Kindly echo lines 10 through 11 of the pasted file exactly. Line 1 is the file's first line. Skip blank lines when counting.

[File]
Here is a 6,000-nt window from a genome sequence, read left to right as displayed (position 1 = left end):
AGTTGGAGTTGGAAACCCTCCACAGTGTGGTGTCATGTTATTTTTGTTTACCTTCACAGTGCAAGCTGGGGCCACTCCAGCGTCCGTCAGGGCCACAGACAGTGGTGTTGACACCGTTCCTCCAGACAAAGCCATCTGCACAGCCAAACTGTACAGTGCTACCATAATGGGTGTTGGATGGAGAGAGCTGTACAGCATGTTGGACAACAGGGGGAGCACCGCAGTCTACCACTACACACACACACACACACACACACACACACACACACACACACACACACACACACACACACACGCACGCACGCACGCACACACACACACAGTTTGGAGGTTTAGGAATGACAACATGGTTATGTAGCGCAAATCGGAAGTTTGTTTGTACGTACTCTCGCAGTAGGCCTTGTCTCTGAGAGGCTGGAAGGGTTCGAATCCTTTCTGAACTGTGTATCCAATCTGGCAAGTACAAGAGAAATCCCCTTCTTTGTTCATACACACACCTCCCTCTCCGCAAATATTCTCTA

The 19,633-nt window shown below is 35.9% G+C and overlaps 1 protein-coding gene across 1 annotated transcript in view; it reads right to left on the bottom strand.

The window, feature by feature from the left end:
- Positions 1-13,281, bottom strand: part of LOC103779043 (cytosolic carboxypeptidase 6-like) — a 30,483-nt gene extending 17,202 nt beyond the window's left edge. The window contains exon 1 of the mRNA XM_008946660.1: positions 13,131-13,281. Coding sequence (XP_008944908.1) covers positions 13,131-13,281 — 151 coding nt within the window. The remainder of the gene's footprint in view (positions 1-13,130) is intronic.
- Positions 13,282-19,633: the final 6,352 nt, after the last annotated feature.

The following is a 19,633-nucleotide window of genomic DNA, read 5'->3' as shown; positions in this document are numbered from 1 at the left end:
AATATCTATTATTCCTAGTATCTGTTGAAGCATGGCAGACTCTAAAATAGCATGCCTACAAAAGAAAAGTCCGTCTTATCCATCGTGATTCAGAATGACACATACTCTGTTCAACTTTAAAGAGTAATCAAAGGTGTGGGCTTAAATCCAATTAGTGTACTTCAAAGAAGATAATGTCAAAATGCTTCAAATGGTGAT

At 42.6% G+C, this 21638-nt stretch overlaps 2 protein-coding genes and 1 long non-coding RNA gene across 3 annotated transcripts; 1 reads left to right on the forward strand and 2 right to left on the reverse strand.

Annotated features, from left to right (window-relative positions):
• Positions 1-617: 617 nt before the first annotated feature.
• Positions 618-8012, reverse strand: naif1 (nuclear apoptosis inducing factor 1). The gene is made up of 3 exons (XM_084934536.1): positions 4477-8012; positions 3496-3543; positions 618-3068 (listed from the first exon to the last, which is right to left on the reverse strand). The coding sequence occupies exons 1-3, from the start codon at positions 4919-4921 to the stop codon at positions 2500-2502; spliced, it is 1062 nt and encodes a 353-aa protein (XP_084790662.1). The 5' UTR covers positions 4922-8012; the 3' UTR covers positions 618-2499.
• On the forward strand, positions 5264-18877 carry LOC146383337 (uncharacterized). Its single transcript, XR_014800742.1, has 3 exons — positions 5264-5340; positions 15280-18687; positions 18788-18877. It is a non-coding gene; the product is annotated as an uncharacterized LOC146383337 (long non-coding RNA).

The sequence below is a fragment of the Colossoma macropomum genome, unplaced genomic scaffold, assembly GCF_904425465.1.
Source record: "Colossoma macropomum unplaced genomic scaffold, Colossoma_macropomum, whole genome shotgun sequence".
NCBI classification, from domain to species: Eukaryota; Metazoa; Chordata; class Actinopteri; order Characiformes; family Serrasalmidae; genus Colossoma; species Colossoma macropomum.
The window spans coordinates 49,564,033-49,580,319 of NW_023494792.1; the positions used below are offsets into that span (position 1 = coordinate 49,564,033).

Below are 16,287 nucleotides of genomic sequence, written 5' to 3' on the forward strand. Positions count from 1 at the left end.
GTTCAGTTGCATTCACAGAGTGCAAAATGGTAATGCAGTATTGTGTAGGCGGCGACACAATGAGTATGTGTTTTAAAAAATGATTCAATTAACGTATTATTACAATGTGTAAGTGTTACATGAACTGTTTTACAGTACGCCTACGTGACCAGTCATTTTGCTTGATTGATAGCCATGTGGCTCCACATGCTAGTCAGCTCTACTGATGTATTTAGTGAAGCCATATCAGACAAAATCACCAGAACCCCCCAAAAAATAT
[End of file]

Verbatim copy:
Annotated features, from left to right (window-relative positions):
• Positions 1-617: 617 nt before the first annotated feature.